Renters Warehouse

Founder Brenton Hayden

Founder Brenton Hayden

Renters Warehouse helps property owners profitably manage their leased holdings.

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In just five years, Brenton Hayden took his idea to help new real estate investors land renters and turned it into Minnesota’s largest residential property-management companies. Age 21 when he started Renters Warehouse, Hayden’s company now manages more than 3,600 properties across the country, and he expects continued strong growth as he franchises the business nationwide.

Hayden was a laid-off sales rep for Kellogg’s in Minnesota when he decided to get into real estate. Working as a broker’s agent, he devised a plan to target novice real estate investors, assisting them with finding qualified renters for their properties. There were few businesses offering this service, and Hayden thought he could add a new twist by dumping traditional classified ads for Internet spots.

“The marketplace was catering to real estate investors, and I wanted to cater to everyday property owners—the ones who couldn’t sell or who inherited Grandma’s house,” Hayden says. “I’ll help [property owners] lease it.”

By placing ads online, handling background checks, and completing showings, Hayden quickly found renters. Just as quickly, he built a network of satisfied customers who began referring others to Hayden. He asked for one month’s rent as payment when he landed a tenant. Soon Hayden was leasing 25 to 30 homes each month, bringing in $50,000 a month.

It was time to formally launch Golden Valley–based Renters Warehouse in 2007. Hayden spent $79 on his Renters Warehouse website, where he listed rental properties. Less than a year into his business, clients started asking Hayden if he also would manage their properties. He figured, “Why not?” The company’s management services include collecting rent and maintaining properties.

Hayden has grown Renters Warehouse through innovative offerings for property owners, including a nine-month tenant warranty. If a tenant placed by Renters Warehouse doesn’t work out or moves, the company will find a new renter for free. And in contrast with competitors, clients don’t pay a retainer fee to Renters Warehouse (they pay on a renter-by-renter basis), and they don’t have to sign exclusive agreements.

Before long, Hayden was adding agents to keep up with demand, and the company today has grown to 32 agents. Along with 63 other employees they have helped Renters Warehouse complete $1.5 billion in real estate transactions. The company landed at 787 on Inc. magazine’s list of the 5,000 fastest-growing businesses in the country. Renters Warehouse is on track to bring in $7 million in 2012. In 2011, the company’s revenues were $4 million; in 2010, $1.9 million.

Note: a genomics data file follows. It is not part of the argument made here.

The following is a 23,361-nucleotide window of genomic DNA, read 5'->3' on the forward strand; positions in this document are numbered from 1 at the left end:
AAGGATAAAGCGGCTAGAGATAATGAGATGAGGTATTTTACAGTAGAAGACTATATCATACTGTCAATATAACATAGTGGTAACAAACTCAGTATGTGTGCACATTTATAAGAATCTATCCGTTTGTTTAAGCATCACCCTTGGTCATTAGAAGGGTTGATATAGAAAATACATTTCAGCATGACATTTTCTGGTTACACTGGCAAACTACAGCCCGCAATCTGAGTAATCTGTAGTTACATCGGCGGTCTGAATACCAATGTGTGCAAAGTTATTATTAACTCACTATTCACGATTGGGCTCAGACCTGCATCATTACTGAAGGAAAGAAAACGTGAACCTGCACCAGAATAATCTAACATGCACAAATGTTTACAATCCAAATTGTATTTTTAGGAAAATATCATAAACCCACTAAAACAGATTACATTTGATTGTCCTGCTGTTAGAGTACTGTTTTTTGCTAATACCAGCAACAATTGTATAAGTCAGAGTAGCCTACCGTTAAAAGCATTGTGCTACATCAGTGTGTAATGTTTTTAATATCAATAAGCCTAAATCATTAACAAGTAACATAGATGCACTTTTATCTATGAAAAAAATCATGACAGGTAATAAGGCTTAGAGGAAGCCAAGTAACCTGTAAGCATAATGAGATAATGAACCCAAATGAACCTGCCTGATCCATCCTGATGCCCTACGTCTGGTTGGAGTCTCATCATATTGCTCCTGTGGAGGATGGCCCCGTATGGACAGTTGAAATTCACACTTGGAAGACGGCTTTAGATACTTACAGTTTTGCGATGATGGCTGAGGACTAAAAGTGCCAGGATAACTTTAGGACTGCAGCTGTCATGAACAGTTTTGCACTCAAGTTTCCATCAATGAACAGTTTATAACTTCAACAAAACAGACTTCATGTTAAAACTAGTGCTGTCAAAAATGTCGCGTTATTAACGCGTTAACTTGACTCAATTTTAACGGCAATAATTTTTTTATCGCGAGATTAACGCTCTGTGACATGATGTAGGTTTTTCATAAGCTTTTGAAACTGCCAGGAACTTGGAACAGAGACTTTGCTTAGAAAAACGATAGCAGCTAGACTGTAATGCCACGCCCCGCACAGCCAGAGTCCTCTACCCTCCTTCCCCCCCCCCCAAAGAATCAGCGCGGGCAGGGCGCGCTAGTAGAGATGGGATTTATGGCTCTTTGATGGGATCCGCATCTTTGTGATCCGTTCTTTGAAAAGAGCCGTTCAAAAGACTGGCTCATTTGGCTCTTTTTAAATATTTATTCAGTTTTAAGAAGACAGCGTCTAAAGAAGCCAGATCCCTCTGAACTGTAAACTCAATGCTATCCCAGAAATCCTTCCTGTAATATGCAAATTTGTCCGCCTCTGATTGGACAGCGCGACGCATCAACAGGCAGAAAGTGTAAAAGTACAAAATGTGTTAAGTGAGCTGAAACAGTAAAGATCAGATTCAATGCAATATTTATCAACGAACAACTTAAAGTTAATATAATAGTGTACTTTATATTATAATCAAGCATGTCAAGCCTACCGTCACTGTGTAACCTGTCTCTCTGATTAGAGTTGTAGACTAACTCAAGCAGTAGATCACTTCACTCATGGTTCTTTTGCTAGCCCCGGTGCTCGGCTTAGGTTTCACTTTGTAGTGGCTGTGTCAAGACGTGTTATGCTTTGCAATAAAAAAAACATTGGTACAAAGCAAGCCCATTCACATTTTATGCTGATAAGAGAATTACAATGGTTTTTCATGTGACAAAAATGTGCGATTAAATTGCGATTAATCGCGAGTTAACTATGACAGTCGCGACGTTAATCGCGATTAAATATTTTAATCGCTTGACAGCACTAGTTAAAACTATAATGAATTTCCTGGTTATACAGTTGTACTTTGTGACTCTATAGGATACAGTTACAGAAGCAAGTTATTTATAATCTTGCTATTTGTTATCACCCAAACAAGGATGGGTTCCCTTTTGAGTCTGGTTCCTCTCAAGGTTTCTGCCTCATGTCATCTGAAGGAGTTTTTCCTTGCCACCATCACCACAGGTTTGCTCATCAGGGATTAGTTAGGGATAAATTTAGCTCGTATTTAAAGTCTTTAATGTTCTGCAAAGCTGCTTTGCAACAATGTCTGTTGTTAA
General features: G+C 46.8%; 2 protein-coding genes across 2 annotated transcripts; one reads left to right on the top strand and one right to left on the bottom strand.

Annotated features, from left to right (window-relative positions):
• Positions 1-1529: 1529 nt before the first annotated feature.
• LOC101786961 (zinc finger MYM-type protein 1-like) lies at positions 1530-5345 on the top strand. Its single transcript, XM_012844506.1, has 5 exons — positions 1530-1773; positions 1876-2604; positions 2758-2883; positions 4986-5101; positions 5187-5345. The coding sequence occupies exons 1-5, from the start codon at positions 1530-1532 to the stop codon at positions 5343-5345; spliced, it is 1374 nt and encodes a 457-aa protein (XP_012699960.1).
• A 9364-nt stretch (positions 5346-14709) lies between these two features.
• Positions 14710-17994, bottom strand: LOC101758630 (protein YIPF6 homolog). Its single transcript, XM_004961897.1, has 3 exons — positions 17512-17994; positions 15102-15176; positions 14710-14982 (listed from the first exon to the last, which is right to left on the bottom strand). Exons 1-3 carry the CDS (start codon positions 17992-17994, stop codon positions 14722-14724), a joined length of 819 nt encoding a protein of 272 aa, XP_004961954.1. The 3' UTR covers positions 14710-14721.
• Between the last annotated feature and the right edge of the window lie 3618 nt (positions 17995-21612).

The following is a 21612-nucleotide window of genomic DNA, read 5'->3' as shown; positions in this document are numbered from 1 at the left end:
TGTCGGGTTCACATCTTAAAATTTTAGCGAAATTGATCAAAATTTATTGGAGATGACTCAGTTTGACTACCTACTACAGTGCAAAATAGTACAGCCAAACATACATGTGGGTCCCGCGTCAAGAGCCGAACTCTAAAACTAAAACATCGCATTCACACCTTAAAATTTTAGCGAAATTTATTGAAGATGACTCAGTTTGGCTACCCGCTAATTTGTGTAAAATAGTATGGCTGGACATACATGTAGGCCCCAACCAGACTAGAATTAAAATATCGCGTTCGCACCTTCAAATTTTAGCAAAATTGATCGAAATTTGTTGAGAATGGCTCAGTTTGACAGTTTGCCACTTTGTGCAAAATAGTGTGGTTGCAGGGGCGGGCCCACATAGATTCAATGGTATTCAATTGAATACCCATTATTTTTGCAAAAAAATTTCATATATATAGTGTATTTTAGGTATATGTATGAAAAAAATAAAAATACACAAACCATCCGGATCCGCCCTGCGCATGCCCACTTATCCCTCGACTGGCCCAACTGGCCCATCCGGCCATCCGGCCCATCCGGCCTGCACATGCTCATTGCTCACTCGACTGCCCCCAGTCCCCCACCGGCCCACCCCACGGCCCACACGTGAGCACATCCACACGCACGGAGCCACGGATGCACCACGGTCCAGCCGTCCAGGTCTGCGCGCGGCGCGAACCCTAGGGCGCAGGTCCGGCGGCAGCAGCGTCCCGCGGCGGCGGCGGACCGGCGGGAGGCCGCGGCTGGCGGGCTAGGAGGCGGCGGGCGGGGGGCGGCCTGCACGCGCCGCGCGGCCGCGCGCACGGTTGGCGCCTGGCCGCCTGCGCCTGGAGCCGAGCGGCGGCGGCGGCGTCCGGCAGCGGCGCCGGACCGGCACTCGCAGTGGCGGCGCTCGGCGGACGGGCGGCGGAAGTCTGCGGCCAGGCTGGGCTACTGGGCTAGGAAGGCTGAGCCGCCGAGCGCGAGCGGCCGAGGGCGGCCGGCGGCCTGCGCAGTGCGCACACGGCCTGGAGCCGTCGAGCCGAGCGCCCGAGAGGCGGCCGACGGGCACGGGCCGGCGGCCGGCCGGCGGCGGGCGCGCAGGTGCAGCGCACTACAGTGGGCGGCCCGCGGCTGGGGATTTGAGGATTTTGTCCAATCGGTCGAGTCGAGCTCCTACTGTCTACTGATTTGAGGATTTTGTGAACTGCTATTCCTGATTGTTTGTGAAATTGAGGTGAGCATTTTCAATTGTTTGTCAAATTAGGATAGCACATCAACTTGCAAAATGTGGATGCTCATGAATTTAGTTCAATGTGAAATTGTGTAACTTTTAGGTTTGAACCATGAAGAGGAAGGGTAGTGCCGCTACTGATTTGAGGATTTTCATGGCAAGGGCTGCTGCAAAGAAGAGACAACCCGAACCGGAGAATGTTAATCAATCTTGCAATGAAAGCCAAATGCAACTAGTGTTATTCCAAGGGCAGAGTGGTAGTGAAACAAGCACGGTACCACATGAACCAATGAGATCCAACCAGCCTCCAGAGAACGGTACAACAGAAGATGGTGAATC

Hayden attributes the company’s rapid growth to its distinctive selling points for property owner clients, such as $100,000 in property damage protection and a guaranteed rent program for the first six months of a lease. He also publicized Renters Warehouse by advertising heavily on the radio in areas across the country where the company has franchises. Renters Warehouse market research determined that 70 percent of its customers were white, male conservative Republicans between 34 and 55 years old. To reach that demographic, Hayden lined up Glenn Beck as one of his first spokespeople in 2009. Another spokesman is real estate agent and TV personality Josh Altman from Bravo’s Million Dollar Listing, who appeals to a younger, hipper audience.

After Renters Warehouse aligned with Beck, the company made $1 million off of his endorsement. Continually getting out the company’s name is critically important because it constantly needs to attract fresh renters and new clients. And once clients opt for Renters Warehouse they generally stick around, to the tune of a 98 percent retention rate, Hayden says.

Reggie Brown, CEO of AllPropertyManagement .com, a property management lead-generation business based in Seattle, says Hayden tapped into demand from property owners who needed help renting their homes after the real estate market crashed. “He saw this opportunity and he executed on it with a number of great ideas that aren’t being used in the market,” Brown says. “He has a great sense for ideas and opportunities, and more importantly, he developed a way to put them in place more successfully than any of his competitors. He’s taken a lot of market share.”

The engine for future growth comes from franchising, which Renters Warehouse started in full force this year. The company currently has locations in Arizona, Colorado, Maryland, and Georgia.

Renters Warehouse
Location: Golden Valley
Founded: 2007
Employees: 63
2012 projected revenue: $7 million

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